In a previous article, I have argued that it is inaccurate to lump all Pakistani liberals into one category. Indeed it is naive to conflate those with a “social liberal life style” (English speaking, whisky drinking, (selective) human rights sloganeering, fashionable liberals) with political liberals (i.e., those who are currently being massacred by the military state and its various proxies because of their commitment to democracy, human rights, equality and liberty).
It is important to acknowledge here that Pakistan’s English press is as pro-military establishment as is the Urdu language media. It’s only the difference in tactic, vocabulary and style which distinguishes one from the other, otherwise, barring a few exceptions, both segments of Pakistani media remain almost completely silent on mass murders of the Baloch, Pashtuns and and Shia Muslims in general by the military state and its various proxy organisations (e.g., Taliban, Sipah Sahaba, LeT, JeM). See for example, how Pakistan’s English speaking urban liberals reacted to the release of an ASWJ-LeJ terrorist Malik Ishaq Deobandi. Instead of blaming the ISI-backed Supreme Court, they conveniently blamed the police and the prosecution. And all this after Malik Ishaq had publicly boasted about his killings but which was “insufficient evidence” for our Supreme Court!” A similar silence by right-wingers and lifestyle liberals was seen on police officer Ajmeer Shah’s murder in Risalpur and journalist Javid Naseer Rind’s murder in Khuzdar by the proxies of the Deep State.
Another example is how certain liberals, many of them directly or indirectly affiliated with Najam Sethi or Sherry Rehman (known on Twitter as Lashkar-e-Sethi or Lashkar-e-Sherry), have been seen promoting notorious pro-Taliban entities as progressive or anti-establishment. In recent moths, thugs such as Hamid Mir, Tahir Ashrafi Deobandi and Ahmed Ludhianvi Deobandi have been presented by certain “liberals” as prophets of peace and tolerance. Such discourse in effect hurts the prospects of a liberal and tolerant Pakistan and also serves as deceiving ordinary public and obfuscating the challenges facing Pakistani society.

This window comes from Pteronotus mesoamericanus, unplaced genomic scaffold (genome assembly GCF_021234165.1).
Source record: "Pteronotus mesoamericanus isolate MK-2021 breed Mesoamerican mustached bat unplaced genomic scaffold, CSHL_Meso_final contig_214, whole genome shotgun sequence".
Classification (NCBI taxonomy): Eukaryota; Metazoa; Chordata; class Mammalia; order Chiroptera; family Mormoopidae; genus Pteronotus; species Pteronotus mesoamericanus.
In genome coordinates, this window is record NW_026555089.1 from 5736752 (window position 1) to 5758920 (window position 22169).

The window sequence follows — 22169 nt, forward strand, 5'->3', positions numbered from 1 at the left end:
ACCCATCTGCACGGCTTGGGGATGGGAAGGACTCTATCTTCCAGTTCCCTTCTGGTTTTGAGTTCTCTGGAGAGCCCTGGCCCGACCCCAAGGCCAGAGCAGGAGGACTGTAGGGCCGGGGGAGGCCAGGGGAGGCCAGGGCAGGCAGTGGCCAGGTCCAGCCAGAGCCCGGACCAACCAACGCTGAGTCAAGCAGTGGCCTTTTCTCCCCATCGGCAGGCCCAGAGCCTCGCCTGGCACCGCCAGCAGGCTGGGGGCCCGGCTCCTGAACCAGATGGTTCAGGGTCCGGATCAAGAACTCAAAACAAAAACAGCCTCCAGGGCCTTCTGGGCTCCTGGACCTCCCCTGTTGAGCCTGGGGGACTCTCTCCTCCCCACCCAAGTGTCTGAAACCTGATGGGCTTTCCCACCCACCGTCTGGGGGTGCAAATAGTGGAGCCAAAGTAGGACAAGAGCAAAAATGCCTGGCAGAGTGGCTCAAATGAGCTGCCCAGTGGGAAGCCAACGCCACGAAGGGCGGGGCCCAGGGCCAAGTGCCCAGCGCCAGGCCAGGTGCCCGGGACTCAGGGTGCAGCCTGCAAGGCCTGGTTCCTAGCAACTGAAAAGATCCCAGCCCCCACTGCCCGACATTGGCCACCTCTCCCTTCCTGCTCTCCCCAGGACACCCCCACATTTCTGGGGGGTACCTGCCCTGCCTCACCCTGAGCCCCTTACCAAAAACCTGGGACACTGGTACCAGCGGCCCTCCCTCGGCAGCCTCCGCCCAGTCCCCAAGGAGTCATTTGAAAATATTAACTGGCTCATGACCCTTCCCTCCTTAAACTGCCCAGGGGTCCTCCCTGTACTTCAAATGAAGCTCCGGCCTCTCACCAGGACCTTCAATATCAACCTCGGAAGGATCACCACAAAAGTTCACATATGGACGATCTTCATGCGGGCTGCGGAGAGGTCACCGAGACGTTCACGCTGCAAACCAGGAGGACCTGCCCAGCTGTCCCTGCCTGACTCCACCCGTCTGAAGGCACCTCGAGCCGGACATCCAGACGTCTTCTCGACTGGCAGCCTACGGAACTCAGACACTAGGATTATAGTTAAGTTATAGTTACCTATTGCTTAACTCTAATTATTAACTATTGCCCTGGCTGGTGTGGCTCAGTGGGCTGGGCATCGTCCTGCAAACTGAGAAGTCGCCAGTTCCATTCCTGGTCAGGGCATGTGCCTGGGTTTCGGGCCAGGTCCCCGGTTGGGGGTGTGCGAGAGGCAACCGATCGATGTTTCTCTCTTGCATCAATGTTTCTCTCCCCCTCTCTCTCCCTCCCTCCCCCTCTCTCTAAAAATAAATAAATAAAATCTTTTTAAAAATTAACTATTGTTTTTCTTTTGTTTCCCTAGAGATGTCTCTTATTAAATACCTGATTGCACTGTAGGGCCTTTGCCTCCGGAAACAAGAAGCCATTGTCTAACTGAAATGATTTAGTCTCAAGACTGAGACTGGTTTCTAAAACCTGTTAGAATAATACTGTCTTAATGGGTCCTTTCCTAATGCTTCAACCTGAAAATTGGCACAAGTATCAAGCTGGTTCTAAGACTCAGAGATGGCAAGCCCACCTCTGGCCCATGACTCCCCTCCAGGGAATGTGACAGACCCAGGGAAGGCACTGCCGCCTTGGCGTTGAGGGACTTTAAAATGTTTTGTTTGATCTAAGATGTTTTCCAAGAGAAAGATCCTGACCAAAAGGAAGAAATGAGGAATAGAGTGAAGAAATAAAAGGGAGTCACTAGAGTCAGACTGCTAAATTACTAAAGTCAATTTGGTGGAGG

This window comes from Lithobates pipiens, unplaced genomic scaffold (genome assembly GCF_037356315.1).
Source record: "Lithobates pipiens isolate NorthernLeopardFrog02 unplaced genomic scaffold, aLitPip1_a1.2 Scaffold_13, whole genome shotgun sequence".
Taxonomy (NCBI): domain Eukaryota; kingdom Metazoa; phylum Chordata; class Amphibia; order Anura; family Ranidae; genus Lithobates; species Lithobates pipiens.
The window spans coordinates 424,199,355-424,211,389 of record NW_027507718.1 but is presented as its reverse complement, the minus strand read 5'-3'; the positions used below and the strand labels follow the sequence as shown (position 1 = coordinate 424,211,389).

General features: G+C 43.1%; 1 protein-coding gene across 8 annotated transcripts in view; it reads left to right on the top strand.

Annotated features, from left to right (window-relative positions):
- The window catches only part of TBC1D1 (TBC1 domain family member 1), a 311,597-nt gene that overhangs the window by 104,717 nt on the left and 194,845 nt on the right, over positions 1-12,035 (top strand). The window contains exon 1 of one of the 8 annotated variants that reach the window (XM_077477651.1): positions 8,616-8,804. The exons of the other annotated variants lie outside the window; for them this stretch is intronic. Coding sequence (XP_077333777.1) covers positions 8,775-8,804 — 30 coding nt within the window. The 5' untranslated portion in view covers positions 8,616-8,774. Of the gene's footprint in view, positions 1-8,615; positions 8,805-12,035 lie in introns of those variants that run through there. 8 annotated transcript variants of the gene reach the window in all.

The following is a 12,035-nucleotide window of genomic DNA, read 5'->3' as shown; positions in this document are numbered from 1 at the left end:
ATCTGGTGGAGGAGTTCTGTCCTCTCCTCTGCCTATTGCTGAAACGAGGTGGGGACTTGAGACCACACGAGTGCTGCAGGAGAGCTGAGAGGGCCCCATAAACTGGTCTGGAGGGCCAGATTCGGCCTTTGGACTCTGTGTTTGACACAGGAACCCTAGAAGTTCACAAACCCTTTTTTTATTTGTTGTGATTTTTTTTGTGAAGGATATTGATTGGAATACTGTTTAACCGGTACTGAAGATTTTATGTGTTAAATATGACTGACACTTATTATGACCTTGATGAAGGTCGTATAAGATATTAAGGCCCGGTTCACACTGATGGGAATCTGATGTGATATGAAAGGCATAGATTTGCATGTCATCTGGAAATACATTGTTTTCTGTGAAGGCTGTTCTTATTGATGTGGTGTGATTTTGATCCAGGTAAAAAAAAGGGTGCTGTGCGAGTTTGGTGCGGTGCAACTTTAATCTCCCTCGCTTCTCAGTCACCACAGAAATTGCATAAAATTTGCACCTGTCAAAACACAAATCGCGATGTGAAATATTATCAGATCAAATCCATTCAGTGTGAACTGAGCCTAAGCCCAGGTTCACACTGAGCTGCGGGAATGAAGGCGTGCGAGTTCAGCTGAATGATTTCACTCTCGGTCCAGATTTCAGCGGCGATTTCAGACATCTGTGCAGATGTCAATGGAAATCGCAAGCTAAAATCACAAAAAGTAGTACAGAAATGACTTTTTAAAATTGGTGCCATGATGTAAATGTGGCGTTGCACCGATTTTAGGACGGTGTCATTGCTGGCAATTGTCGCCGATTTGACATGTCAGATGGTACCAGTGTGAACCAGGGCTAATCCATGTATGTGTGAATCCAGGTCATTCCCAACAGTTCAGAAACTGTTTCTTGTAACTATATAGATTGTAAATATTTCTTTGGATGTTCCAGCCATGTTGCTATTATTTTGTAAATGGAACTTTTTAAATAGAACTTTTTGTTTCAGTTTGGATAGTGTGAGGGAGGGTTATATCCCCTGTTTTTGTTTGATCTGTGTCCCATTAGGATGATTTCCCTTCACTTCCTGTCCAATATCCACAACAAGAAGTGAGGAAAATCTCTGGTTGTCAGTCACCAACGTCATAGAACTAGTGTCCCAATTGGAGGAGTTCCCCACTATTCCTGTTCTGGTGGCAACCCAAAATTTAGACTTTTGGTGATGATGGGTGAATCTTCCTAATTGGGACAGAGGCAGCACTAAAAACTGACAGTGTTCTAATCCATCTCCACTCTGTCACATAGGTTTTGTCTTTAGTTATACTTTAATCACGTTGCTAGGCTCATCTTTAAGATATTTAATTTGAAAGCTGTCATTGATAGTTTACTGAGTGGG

Here is another example of how a lifestyle liberal journalist, Najam Sethi, blames Westminster style democracy for corruption in Pakistan.
“the idea of “revolution, people’s power and radical change” is in the air even in Pakistan. But the growing tragedy is that this sentiment is anti-democracy, anti-secularism, anti-liberalism and anti-pluralism because the system of political democracy a la Westminster has only served to sustain a game of musical chairs for corrupt politicians and grasping soldiers who have been living off economic rents and military handouts from the United States in pursuit of its foreign policy objectives in South and West Asia. Pakistani democracy is characterized by 3 Ds: dynastic, dysfunctional and discredited.”
Here Mr. Sethi conveniently ignores and omits the fact that a particular institution has systematically ensured that democracy in Pakistan remains dysfunctional and discredited and that the corrupt politician mantra remains prevalent. Mr. Sethi’s anti-politicians stance may be better contextualized by the fact that he was a minister in Farooq Leghari’s interim cabinet after Prime Minister Benazir Bhutto’s elected government was dismissed for the second time by the clauses inserted by a military dictator; and which have now been removed by the current PPP elected government via the 18th Amendment.
In the light of the above, Imran Khan’s claim to liberalism is as credible as are similar claims by other social liberal affiliates (Lashkar-e-Sethi) of the military establishment. Further, any proposals of ‘tribal unity’ between lifestyle liberals and political liberals must be seen as either naive or motivated by a sinister agenda to censor and moderate political liberal voices.